Judicious management of pinna keloids: our experience with combination therapy


  • Sunil Mathews Department of ENT, INHS Sanjivani, Kochi, Kerala, India http://orcid.org/0000-0002-0789-9923
  • Asha T. Jose Department of Dermatology, St. Thomas Hospital, Chennai, Tamil Nadu, India
  • Varun Gangwar Department of ENT, INHS Sanjivani, Kochi, Kerala, India
  • Arumugam S. Vadivu Department of ENT, MERF, Chennai, Tamil Nadu, India http://orcid.org/0000-0001-5403-7667
  • Raghu Nandhan Department of ENT, MERF, Chennai, Tamil Nadu, India




Pinna, Keloid, Surgical excision, Steroid injection, Combined therapy, Recurrence


Background: Keloids occur as a result of overgrowth of fibrous tissue following healing of a cutaneous injury and they cause aesthetic issues when they appear on the exposed parts of the body, especially the face. Keloids are difficult to treat, with a high recurrence rate. There are several treatment modalities for management of keloids, though no single modality is completely effective. Most commonly used treatment modalities are intra-lesional steroids, surgical excision, pressure application, silicone gel sheets, 5-fluorouracil (5-FU), cryotherapy, radiation therapy, laser therapy or a combination of these modalities. The aim of the study was to analyse the causes of development of keloids on the pinna and evaluated the outcomes of various treatment modalities applied. It focused on assessing the clinical efficacy of combined surgical excision of pinna keloids with serial steroid injections to prevent recurrence, in comparison to monotherapy with intra-lesional steroid injections alone.

Methods: A retrospective review based on medical records was done for 18 patients with keloid of pinna, who were treated with either monotherapy or combination therapy.   

Results: Satisfactory low recurrence rates were observed with meticulous surgical excision followed by serial steroid injections (18.2%), as compared to monotherapy with serial steroid injections alone (71.4%), and these comparative results were statistically significant at p<0.05 in the cohort.

Conclusions: A judicious plan for management for pinna keloids is necessary in order to achieve the best functional and cosmetic outcomes, while reducing the recurrence rates to a minimum. Following a combination of interventions has proved safe and effective for managing this challenging entity.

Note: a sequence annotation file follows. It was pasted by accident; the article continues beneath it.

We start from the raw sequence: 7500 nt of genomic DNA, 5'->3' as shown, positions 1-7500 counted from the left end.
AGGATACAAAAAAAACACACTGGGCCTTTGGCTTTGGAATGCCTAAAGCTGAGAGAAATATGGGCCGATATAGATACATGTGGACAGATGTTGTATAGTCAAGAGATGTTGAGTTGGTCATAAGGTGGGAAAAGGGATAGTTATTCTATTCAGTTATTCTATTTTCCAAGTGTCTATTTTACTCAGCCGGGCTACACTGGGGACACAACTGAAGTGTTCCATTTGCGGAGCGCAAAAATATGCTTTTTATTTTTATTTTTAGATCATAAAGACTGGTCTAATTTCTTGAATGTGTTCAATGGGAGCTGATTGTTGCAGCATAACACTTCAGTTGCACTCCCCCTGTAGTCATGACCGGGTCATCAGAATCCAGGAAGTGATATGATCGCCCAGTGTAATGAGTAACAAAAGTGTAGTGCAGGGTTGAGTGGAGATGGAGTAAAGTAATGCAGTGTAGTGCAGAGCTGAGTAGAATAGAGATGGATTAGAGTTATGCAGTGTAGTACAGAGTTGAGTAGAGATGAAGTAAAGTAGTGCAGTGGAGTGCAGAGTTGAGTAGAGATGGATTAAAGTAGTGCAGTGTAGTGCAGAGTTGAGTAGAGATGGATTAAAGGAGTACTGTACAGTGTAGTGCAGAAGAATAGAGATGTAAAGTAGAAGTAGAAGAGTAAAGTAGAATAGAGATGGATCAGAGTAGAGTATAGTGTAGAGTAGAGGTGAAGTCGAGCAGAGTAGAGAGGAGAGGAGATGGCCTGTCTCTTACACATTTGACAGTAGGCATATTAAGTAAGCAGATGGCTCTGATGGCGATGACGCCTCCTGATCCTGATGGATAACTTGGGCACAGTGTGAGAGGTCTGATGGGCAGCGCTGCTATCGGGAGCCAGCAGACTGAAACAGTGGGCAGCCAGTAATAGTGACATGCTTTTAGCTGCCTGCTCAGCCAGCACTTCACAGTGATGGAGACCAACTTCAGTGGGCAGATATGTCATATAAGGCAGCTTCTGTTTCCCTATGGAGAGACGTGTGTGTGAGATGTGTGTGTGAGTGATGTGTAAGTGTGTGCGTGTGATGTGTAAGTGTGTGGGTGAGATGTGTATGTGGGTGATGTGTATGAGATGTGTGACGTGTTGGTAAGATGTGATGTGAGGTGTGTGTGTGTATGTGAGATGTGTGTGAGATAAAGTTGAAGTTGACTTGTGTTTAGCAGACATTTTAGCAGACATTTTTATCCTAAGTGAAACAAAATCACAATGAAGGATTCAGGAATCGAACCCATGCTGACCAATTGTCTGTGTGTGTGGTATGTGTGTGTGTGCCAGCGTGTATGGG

Author Biographies

Sunil Mathews, Department of ENT, INHS Sanjivani, Kochi, Kerala, India

Department of ENT and Head & Neck Surgery, Classified specialist.

Asha T. Jose, Department of Dermatology, St. Thomas Hospital, Chennai, Tamil Nadu, India

Department of Dermatology, Consultant Dermatologist

Varun Gangwar, Department of ENT, INHS Sanjivani, Kochi, Kerala, India

Department of ENT

Arumugam S. Vadivu, Department of ENT, MERF, Chennai, Tamil Nadu, India

Department of ENT

Raghu Nandhan, Department of ENT, MERF, Chennai, Tamil Nadu, India

Department of ENT


Varma S, Gupta S. Keloid and hypertrophic scar. In: Venkataram M, eds. Textbook on Cutaneous and Aesthetic Surgery. 1st ed. New Delhi: Jaypee Brothers Medical Publishers; 2012: 498-513.

Bayat A, Arscott G, Ollier WE, McGrouther DA, Ferguson MW. Keloid disease: clinical relevance of single versus multiple site scars. Br J Plast Surg. 2005;58(1):28-37.

Sousa RF, Chakravarty B, Sharma A, Parwaz MA, Malik A. Efficacy of triple therapy in auricular keloids. J Cutan Aesthet Surg. 2014;7(2):98-102.

Robles DT, Moore E, Draznin M, Berg D. Keloids: pathophysiology and management. Dermatol Online J. 2007;13(3):9.

Marneros AG, Krieg T. Keloids--clinical diagnosis, pathogenesis, and treatment options. J Dtsch Dermatol Ges. 2004;2(11):905-13.

Ogawa R, Akaishi S, Izumi M. Histologic analysis of keloids and hypertrophic scars. Ann Plast Surg. 2009;62(1):104-5.

Nast A, Eming S, Fluhr J, Fritz K, Gauglitz G, Hohenleutner S, et al. German S2k guidelines for the therapy of pathological scars (hypertrophic scars and keloids). J Dtsch Dermatol Ges. 2012;10(10):747-62.

Reish RG, Eriksson E. Scar treatments: preclinical and clinical studies. J Am Coll Surg. 2008;206(4):719-30.

Rosen DJ, Patel MK, Freeman K, Weiss PR. A primary protocol for the management of ear keloids: results of excision combined with intraoperative and postoperative steroid injections. Plast Reconstr Surg. 2007;120(5):1395-400.

Shin JY, Lee JW, Roh SG, Lee NH, Yang KM. A Comparison of the Effectiveness of Triamcinolone and Radiation Therapy for Ear Keloids after Surgical Excision: A Systematic Review and Meta-Analysis. Plast Reconstr Surg. 2016;137(6):1718-25.

Gupta S, Sharma VK. Standard guidelines of care: Keloids and hypertrophic scars. Indian J Dermatol Venereol Leprol. 2011;77(1):94-100.

Hao YH, Xing XJ, Zhao ZG, Xie F, Hao T, Yang Y, et al. A multimodal therapeutic approach improves the clinical outcome of auricular keloid patients. Int J Dermatol. 2019;58(6):745-9.

Ogawa R, Miyashita T, Hyakusoku H, Akaishi S, Kuribayashi S, Tateno A. Postoperative radiation protocol for keloids and hypertrophic scars: statistical analysis of 370 sites followed for over 18 months. Ann Plast Surg. 2007;59(6):688-91.

Lyu A, Xu E, Wang Q. A retrospective analysis of surgical resection of large ear keloids. Australas J Dermatol. 2019;60(1):29-32.

Asilian A, Darougheh A, Shariati F. New combination of triamcinolone, 5-Fluorouracil, and pulsed-dye laser for treatment of keloid and hypertrophic scars. Dermatol Surg. 2006;32(7):907-15.

Yamamoto T. Bleomycin and the skin. Br J Dermatol. 2006;155(5):869-75.






Original Research Articles